How to Respond if Media Asks You Something Outside Your Comfort Zone

Good advice here from PR Daily about how to respond to a tough question about your business or organization:

Recently, I received an email from Nicole, a reader who works for a local Chamber of Commerce. Her boss was on the radio expecting to face questions about one topic—but the host had a different idea. She writes:

“We had a recent experience where our Chamber president was asked to participate in a live radio interview about our economic development program. Instead, he was asked numerous questions about a proposed rate hike by our city-owned utility—an issue which we are not the appropriate spokesperson for. Ultimately, our president did a good job not speaking on behalf of the utility and there was no fallout, but it was an uncomfortable situation that was particularly difficult since it was happening live. I was just curious as to how you would handle that type of situation?”

It sounds like Nicole’s president handled it perfectly. But to elaborate on her question a bit more, spokespersons generally have three options when a reporter asks a question that falls outside of their realm of expertise.

Option No. 1: Answer the question

The most straightforward option is to answer the question, even if it’s outside of the spokesperson’s expertise. This approach is fraught with danger, since the spokesperson is now on the record speaking on behalf of a different agency.

Even if the spokesperson handles the question well, what good will it do if the headline of the interview becomes about that other topic? It means that your main messages—the things you most wanted the public to know about you—got lost in the shuffle.

Option No. 2: Answer the question, but within your own context

Occasionally, you might choose to answer questions about unrelated topics, but only within the specific context of how that topic affects you or your work. This approach allows you to “stay in your lane” while offering the audience (and reporter) something of value.

For example, the Chamber president might have said:

“I can’t comment on the rate increase broadly, but let me tell you what our members have said. They’ve said that increases in energy costs will lead to either laying people off or freezing hiring. We all understand that energy prices have to go up on occasion, but local businesses have told me they believe this is a bad time to do it.”

This option isn’t fraught with as much danger as the first one, and it may occasionally be the right approach. But it also increases your odds that the quote the audience remembers from your interview will be about a utility increase—which may or may not be the headline you wanted.

Option No. 3: Deflect and refuse the question

This one is pretty straightforward. You can just tell the reporter:

“You know, that’s really a question that’s more appropriate for the utility company to answer. I haven’t had the opportunity to study their full proposal yet, and would be uncomfortable commenting on the rate increase. What I can discuss today is rising costs for local businesses in general, and how it’s affecting their hiring practices. Those rising costs may include energy prices, but they also include tax increases, increasing fuel costs, and many other items businesses need to purchase to succeed…”

This option is often the safest, but the audience may hold your president’s refusal to answer basic questions against him. Ultimately, options two or three are the best bets, depending on the question and its relevance to the Chamber’s work.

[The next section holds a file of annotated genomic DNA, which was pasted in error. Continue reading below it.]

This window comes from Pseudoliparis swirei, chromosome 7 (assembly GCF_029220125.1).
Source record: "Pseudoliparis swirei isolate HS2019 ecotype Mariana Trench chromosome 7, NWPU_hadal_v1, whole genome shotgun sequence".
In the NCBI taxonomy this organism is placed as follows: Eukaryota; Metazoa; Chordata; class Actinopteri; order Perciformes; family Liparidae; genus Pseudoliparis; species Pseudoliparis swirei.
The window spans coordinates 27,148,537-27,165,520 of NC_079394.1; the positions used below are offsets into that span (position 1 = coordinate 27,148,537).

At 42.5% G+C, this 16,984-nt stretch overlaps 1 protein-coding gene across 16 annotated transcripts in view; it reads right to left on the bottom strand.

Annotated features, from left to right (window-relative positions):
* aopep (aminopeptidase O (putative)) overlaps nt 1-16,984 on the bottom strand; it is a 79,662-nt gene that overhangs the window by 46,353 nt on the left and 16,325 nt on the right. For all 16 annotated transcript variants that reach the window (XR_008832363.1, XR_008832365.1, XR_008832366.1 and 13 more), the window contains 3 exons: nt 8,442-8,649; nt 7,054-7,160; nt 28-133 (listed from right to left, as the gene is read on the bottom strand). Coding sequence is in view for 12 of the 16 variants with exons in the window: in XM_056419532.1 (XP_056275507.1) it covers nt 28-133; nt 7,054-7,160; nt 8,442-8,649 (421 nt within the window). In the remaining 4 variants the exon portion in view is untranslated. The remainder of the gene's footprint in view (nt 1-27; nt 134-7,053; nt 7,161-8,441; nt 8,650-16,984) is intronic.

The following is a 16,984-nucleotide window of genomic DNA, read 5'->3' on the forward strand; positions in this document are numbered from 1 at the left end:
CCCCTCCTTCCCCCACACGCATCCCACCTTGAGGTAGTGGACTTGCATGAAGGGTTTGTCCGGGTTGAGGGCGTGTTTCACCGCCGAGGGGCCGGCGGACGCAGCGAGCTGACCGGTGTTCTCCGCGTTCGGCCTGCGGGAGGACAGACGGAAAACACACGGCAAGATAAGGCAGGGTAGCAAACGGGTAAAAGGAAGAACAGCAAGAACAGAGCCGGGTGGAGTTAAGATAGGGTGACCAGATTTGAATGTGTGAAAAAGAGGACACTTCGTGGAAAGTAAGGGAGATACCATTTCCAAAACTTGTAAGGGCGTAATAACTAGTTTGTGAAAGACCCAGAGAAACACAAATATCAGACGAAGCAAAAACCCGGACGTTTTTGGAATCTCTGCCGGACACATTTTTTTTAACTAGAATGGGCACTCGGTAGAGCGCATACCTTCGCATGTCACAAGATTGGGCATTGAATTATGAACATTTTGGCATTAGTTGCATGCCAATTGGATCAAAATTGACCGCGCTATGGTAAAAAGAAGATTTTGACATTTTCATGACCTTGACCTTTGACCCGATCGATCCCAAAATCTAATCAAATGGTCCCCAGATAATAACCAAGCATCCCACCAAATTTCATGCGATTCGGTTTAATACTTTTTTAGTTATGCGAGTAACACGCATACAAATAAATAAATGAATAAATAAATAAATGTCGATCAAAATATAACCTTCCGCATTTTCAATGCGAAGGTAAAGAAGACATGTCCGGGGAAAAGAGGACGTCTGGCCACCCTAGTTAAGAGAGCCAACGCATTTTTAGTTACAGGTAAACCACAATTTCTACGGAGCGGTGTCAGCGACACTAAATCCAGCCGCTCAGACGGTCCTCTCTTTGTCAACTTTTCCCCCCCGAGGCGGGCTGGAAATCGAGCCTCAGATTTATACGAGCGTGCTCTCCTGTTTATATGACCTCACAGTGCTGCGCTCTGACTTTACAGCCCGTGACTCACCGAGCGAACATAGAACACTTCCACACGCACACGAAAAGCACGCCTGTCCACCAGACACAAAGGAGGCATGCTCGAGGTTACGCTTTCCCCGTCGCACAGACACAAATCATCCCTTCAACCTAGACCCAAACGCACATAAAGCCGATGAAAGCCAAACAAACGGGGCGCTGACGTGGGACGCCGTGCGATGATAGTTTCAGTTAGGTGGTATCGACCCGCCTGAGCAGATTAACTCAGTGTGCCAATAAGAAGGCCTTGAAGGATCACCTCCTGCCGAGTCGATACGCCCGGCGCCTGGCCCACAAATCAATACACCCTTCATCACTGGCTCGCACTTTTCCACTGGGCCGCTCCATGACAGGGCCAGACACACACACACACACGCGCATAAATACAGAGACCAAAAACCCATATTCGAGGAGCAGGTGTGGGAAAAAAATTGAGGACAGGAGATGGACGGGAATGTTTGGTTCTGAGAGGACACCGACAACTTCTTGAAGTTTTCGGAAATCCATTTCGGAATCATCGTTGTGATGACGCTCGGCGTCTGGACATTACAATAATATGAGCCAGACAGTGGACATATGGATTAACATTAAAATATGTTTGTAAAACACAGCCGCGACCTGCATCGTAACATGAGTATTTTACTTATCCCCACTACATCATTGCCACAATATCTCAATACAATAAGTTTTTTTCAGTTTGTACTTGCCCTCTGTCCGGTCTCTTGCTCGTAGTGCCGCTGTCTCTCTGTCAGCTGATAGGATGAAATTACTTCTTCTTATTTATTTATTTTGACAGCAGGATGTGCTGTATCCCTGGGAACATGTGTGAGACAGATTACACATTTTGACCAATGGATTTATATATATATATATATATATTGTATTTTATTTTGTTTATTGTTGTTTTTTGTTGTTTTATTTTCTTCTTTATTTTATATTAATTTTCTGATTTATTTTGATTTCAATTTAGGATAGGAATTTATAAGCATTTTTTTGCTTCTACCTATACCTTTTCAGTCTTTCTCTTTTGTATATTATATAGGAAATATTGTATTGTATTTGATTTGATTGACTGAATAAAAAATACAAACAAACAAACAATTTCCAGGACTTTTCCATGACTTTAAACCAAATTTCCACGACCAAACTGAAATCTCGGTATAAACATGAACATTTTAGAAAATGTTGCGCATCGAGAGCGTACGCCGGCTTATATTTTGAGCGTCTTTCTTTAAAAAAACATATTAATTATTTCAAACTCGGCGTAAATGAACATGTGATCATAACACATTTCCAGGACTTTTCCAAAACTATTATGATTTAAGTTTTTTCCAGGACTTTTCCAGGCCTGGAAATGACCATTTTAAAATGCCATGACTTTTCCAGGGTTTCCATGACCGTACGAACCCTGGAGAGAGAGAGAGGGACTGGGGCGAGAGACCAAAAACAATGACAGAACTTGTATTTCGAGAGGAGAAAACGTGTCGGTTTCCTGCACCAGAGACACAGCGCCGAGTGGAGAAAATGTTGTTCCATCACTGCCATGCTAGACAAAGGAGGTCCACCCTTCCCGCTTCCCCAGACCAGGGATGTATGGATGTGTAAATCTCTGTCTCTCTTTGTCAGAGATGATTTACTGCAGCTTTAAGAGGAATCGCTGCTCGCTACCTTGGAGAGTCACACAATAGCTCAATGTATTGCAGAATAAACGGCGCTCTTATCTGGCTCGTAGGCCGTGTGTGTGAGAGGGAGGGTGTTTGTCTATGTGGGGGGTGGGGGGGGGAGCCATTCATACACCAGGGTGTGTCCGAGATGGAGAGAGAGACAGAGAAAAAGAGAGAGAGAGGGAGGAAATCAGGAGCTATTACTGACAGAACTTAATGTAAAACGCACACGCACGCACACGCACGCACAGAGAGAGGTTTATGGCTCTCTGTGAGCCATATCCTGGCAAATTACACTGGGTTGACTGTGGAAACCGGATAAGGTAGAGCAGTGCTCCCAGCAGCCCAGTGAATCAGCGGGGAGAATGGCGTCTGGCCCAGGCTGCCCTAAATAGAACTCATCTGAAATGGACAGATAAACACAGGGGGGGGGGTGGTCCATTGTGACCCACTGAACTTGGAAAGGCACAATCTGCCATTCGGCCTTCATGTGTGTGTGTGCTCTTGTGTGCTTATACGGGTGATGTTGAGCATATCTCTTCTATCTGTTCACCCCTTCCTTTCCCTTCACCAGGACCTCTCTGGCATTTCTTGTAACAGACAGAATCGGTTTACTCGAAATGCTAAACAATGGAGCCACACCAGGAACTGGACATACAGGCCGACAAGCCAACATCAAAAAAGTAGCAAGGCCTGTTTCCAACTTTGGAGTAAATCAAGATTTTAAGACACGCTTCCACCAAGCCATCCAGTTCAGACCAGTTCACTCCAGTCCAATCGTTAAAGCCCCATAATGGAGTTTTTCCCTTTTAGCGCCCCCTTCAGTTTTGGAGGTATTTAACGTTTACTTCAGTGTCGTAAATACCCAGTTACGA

Are Fridays Getting Less Casual?

We’re all familiar with the concept of "casual Friday." In fact, on most Fridays here at the Chamber, we’re allowed to wear jeans if we donate a few dollars to our designated charity of the month. But here’s an intriguing post from Ragan’s PR Daily revealing that workers may be less apt to dress down for fear of seeming unprofessional. Obviously, it depends upon one’s industry and employer, but here’s some news that may disappoint the people at Guess (tight-rolled Guess jeans are still cool for guys to wear, right? Just asking because they go really well with my I.O.U. sweatshirts):

Lately, however, when I look around the train on a Friday morning, the commuters no longer appear to be dressing down; in the age of the economic downturn and increased job insecurity it seems that “casual Fridays” are becoming a thing of the past.

This is due not to businesses’ formally restricting the uniform of employees, but rather to employees’ making the decision themselves that dressing more casually on a Friday—or any given day—might affect their performance and job security.

A survey by U.K. work wear provider Alexandra found that 94 percent of respondents say that the way they dress can influence the outcome of the economy.

More than 90 percent of respondents said a person’s attire determines how professional and trustworthy they look. Nearly 40 percent said “scruffy clothing” at work hurts performance.

The results demonstrate that employees prefer to wear the same sort of clothing on a Friday as they would any other day of the workweek because they think it will help them win more business and increase sales. In “The Devil Wears Prada,” Anne Hathaway’s character isn’t taken seriously until she conforms to the image of a budding fashionista. Alexandra’s study suggests that image isn’t limited to the fashion industry and can be very important for other sectors, such as professional services.

Dress For Success shows exactly how important image is to securing a job. This global organization provides disadvantaged women with a suit prior to an interview to help boost their confidence and give them the tools to thrive in work and life.